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On-line TOC analysis
Jonathan Yourkin, global pharmaceutical product manager GE Analytical Instruments (Boulder, CO)
Evaluating variables in a measurement system. A key challenge in any shift to on-line TOC analysis is ensuring that the measurement system that measures an analyte on-line provides the same or better data quality as the laboratory-based measurement system. Often, analytical methods used to produce on-line and laboratory data are different. These challenges can be solved when all analytical methods used are essentially the same or the analytical capabilities of the laboratory-based and on-line TOC methods have proven to be like-for-like. Once method comparability is established, any variability observed between laboratory and on-line TOC results can be attributed to different sampling processes.
When comparing TOC data from similar samples analyzed by on-line and laboratory TOC instruments, observed variation can be attributed to two major sources: the sampling process used to introduce the sample to the measuring device and the inherent analytical capabilities of the analytical method. Given the ubiquitous presence of organics in the environment, grab-sample collection of TOC samples is subject to numerous error sources. With the on-line method, sampling-process variability is minimized or eliminated because the analyzer is physically integrated within the process-water stream for continuous quality-assurance monitoring. In addition, this evaluation quantifies sampling-process variation at TOC concentrations produced by the pharmaceutical water system, which are typically an order of magnitude lower than the TOC standard concentrations used to validate the analytical method. Sampling process variation is generally much more pronounced at these lower TOC concentrations.
Equivalency testing. Equivalency testing demonstrates the sameness of two measurement systems based upon the analytical results the methods produce. This type of testing differs from instrument-validation testing, which typically assesses various attributes using standards of known concentration. Validation protocols are not designed to identify differences in the test-sample data quality. Therefore, it is possible to validate two methods with the same protocols using the same criteria, yet have the methods yield nonequivalent analytical results under actual conditions of use. It is particularly important in on-line TOC implementations to augment validation protocols with equivalency testing. The fundamental hypothesis supporting the justification for measurment-system equivalency testing is that, given the sameness of on-line and laboratory analytical methods, any lack of equivalency observed between the two data sets can be attributed to aspects of the measurement system rather than the core analytical method.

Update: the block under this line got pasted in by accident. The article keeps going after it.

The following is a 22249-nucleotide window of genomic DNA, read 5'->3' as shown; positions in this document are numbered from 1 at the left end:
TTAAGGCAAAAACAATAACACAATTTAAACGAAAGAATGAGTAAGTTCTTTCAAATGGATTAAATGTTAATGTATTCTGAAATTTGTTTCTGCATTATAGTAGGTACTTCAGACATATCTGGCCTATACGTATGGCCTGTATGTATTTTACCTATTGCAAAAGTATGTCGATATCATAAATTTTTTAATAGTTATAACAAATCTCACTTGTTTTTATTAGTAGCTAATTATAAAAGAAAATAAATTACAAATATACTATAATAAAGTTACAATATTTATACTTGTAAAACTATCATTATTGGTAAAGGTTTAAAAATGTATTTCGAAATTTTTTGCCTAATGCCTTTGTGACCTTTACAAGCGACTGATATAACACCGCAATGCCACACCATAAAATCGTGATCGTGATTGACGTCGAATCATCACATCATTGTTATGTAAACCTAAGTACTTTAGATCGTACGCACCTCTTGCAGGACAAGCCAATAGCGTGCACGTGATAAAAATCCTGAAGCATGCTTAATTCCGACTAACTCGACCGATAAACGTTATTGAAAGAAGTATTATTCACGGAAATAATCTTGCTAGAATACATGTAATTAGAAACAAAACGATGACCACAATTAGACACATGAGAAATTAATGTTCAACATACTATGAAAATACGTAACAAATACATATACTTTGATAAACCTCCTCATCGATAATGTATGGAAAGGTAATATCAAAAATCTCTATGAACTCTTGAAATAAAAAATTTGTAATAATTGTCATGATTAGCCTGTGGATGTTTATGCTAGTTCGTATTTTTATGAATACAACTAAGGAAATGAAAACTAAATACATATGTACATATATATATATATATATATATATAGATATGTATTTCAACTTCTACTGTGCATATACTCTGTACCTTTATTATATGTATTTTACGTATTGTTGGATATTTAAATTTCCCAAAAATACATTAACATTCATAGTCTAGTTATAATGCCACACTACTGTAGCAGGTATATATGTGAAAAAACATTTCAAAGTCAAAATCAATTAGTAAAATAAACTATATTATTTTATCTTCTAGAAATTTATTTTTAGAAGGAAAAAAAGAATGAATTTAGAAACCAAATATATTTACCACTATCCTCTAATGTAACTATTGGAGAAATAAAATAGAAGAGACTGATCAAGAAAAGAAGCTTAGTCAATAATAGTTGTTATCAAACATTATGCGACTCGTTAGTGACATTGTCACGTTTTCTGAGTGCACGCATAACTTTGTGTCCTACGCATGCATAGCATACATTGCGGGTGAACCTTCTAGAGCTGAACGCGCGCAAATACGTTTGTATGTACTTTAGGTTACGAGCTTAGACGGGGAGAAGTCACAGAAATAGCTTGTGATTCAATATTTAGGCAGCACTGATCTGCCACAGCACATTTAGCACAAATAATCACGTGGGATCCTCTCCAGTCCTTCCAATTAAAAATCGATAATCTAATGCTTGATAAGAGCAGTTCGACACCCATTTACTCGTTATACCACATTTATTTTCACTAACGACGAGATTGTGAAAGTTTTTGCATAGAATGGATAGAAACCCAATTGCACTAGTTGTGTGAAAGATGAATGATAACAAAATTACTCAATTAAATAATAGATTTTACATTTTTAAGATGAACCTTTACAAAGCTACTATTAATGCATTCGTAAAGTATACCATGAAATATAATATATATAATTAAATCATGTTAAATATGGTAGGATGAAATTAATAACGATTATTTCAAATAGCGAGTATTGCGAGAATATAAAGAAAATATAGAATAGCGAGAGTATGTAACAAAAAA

This type of analysis is typically performed using a Gage Repeatability and Reproducibility (Gage R&R) study to quantify measurement-system variation relative to variation of the process as a whole. The Gage R&R addresses several components affecting variability, including the gauge (the instrument), the operator, and the sample itself. Ordinarily, a full-scale Gage R&R would be used to assess variability contributed by all components. This example uses a simplified Gage R&R approach based on the degree of sameness of the analytical methods and the unique differences in the operational or environmental conditions associated with laboratory and on-line measurements. By pairing the on-line and laboratory data collection, process water variability remains common between the two systems. In addition, the inherent accuracy of the instruments remains common, based on like-for-like methods that have been validated appropriately.
TOC section reference